'Not for Shale': UK Protesters Launch Widespread Actions Against Fracking

Holding a banner that reads "Not for Shale," hundreds of anti-fracking protesters marched in Lancashire, England on Sunday. (Photo: No Dash for Gas)

'Not for Shale': UK Protesters Launch Widespread Actions Against Fracking

Targeting both industry and government, series of direct actions kicks off week-long anti-fracking camp in Blackpool, England

Targeting everything from government offices and university research facilities to gas company headquarters and fracking sites, hundreds of concerned citizens across the United Kingdom on Monday unleashed a series of direct actions calling attention to the government-backed push to "frack the future" of the UK.

The coordinated demonstrations kicked off a six-day "Reclaim the Power" camp in Blackpool, England at which over 1000 people including a coalition of climate, social and economic activists are expected to join. During the event, participants will take part in protests as well hold workshops to "connect the dots" between various government and industry efforts to expand shale gas drilling in the UK and "challenge the undemocratic, unjust and unsustainable system" to implement more sustainable energy solutions instead.

In London, three activists superglued themselves to the main entrance of the Department for Environment, Food and Rural Affairs (DEFRA) to protest the government's attempt to keep the dangers of fracking hidden from the public. The activists specifically called for the complete release of a heavily-redacted government report on the impacts of fracking made public last week.

During the demonstration, a fourth activist scaled the building's scaffolding and unfurled a banner which read: "What's to hide DEFRA? Don't frack with our future."

Protesters in London also blockaded the front entrance to the iGas headquarters, the drilling company whose exploratory wells in Barton Moss have been the target of numerous demonstrations against the government's "new wave" of drilling sites and gas-fired power stations.

On Sunday, anti-fracking advocates opened the Reclaim the Power camp with a march to show support for the people of Lancashire, who have been engaged in an ongoing fight against a proposed Cuadrilla drilling site in their county. According to the protesters, the drilling giant has made "persistent" overtures to buy its way into fracking the Lancashire countryside, despite widespread local resistance.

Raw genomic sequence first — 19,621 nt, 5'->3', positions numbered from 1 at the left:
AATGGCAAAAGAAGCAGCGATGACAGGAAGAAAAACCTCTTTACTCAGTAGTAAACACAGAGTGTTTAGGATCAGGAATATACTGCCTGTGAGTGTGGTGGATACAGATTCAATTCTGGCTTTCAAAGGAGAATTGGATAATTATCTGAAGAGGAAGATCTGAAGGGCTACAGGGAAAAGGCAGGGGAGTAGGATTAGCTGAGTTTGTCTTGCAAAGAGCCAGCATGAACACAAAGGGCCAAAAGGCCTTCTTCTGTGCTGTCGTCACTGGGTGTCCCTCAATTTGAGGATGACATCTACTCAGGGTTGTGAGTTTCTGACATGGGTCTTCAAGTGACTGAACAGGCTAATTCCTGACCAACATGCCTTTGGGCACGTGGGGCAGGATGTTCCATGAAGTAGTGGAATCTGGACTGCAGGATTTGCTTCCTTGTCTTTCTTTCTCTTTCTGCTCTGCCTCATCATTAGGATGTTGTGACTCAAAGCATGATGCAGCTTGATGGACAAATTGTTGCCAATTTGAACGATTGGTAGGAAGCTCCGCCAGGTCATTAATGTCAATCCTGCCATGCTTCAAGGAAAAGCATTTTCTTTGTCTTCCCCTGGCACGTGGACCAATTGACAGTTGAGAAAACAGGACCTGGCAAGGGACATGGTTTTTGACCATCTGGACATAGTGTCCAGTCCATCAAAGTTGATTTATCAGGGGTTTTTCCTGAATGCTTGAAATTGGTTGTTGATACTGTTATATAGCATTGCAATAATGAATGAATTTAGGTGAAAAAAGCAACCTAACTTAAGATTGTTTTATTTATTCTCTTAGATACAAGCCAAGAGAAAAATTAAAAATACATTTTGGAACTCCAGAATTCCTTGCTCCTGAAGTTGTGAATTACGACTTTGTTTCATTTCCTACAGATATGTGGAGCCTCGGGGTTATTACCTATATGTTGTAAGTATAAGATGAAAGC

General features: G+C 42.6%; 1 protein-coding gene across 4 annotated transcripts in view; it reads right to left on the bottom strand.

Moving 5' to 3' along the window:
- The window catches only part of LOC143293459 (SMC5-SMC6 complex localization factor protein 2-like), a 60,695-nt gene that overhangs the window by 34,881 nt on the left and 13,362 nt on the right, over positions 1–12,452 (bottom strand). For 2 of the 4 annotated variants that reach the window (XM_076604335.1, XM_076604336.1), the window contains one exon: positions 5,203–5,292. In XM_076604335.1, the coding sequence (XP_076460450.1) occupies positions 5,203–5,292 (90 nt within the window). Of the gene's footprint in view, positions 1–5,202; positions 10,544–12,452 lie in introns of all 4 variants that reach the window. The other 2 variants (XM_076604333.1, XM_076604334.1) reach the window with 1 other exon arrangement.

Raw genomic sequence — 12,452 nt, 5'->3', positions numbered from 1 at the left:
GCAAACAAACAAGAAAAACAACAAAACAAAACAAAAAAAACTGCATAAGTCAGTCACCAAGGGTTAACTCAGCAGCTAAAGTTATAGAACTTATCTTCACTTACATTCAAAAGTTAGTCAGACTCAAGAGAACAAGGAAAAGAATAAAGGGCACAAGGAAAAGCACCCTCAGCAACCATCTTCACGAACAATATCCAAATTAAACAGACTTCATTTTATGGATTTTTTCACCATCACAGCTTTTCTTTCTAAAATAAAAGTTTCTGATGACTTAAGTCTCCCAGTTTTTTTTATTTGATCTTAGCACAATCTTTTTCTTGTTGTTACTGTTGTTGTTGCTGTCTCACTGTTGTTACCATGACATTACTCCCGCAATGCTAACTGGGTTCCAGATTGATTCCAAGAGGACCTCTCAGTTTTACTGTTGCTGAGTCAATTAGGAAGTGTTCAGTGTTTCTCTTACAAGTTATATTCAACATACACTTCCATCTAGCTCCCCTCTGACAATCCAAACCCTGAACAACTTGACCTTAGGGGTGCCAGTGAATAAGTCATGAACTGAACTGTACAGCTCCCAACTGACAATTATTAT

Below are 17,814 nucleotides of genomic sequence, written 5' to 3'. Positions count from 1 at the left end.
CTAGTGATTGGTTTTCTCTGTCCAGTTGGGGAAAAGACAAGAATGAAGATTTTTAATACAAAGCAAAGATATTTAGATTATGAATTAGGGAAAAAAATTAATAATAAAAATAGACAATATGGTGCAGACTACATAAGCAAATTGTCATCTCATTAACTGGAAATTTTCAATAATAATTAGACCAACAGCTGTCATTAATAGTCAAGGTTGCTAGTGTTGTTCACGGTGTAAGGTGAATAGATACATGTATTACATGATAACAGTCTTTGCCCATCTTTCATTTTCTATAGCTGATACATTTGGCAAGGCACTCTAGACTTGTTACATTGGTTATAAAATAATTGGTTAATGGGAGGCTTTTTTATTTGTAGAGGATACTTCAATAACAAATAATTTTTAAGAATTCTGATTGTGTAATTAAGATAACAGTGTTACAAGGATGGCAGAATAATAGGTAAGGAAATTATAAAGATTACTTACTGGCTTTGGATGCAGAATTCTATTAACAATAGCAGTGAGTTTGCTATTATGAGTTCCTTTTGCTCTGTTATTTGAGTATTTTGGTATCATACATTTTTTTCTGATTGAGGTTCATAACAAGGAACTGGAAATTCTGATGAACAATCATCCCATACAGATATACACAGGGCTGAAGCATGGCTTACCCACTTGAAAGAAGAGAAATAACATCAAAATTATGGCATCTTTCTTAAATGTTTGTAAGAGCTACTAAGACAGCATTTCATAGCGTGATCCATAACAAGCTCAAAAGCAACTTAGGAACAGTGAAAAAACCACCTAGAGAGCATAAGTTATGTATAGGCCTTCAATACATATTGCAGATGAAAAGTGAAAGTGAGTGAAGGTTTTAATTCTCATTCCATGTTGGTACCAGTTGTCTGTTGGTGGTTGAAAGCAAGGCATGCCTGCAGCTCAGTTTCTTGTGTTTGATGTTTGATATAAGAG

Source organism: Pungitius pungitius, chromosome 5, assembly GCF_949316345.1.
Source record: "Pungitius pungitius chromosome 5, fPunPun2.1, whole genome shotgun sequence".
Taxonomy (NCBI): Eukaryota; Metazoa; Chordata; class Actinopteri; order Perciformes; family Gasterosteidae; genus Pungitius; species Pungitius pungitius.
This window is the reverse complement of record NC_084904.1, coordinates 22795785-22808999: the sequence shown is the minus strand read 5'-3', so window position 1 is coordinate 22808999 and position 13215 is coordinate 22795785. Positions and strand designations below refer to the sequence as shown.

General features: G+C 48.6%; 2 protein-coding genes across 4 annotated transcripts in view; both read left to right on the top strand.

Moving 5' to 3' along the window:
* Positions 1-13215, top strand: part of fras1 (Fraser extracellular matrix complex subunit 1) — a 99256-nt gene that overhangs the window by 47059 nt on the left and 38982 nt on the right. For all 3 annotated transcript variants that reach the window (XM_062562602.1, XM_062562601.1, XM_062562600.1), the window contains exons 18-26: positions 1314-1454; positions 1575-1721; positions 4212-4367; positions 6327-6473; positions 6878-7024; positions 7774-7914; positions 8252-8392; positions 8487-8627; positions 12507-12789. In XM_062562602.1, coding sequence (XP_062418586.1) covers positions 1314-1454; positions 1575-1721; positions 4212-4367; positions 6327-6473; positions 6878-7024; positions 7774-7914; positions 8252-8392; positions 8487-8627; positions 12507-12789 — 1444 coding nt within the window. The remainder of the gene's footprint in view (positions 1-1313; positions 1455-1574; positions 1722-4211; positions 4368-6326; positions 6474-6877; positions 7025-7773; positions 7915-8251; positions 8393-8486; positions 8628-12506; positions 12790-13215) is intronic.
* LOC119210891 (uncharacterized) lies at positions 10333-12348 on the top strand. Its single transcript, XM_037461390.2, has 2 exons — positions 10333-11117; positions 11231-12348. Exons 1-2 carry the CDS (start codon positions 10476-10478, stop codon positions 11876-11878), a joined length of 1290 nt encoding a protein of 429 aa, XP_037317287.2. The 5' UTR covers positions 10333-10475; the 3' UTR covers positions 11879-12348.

Activists on Monday occupied Cuadrilla's headquarters hoping to, finally, have their voices heard.

"Since arriving in our community, Cuadrilla has caused two earthquakes, failed two wells, been censured on seven points of 'over-stating safety claims' in community-information literature by the Advertising Standards Authority and at the very least, misled local business owners and residents about the true business of shale gas extraction and what it will mean to us," said David Martin, local resident and father of two.

"Right now," Martin continued, "Lancashire County Council is considering Cuadrilla's planning application and we'd rather they were considering our strong community resistance. With more than 20 Lancashire groups opposing, 14,000 objection letters in and thousands more gathered ready to deliver, we need our concerns recognized and we need plans for fracking rejected."

Also Monday, students and concerned residents from Swansea, Wales shut down construction of Swansea University's Bay Campus to protest the tens of millions of dollars of public funds being funneled into new fracking research. The new Swansea University campus is being built on land gifted by BP and, according to protesters, research at the university will be focused on long-term 'strengths' in petroleum and chemical processing--particularly fracking. BP will also be the university's primary collaborator on the research.

"The fossil fuel industry is unequivocally driving us towards a global climate crisis: we will not keep dangerous climate change at bay without halting our extraction of fossil-fuels," said Swansea University student Heather Corvid.

"Ironically the Bay Campus will end up under water if research they are doing means we frack our future," Corvid added.

In another direct action, protesters blockaded a fracking site at Crawberry Hill in East Yorkshire in northeast England to call out the "reckless" safety breaches committed by drilling company Rathlin Energy. On Monday morning, three protesters locked themselves to the outside gate alongside a banner which read, "Rathlin Energy, Safety Fail," while others presented a failing safety report to the company. The demonstration was called to highlight the major operational and safety failures at Rathlin's nearby West Newton drilling site, which activists said endangered both the climate and the community.

According to reports, the protesters were met by security officers using "extreme and brutal force."

Additional actions were reported throughout the day with updates on the No Dash for Gas website and Twitter feed.

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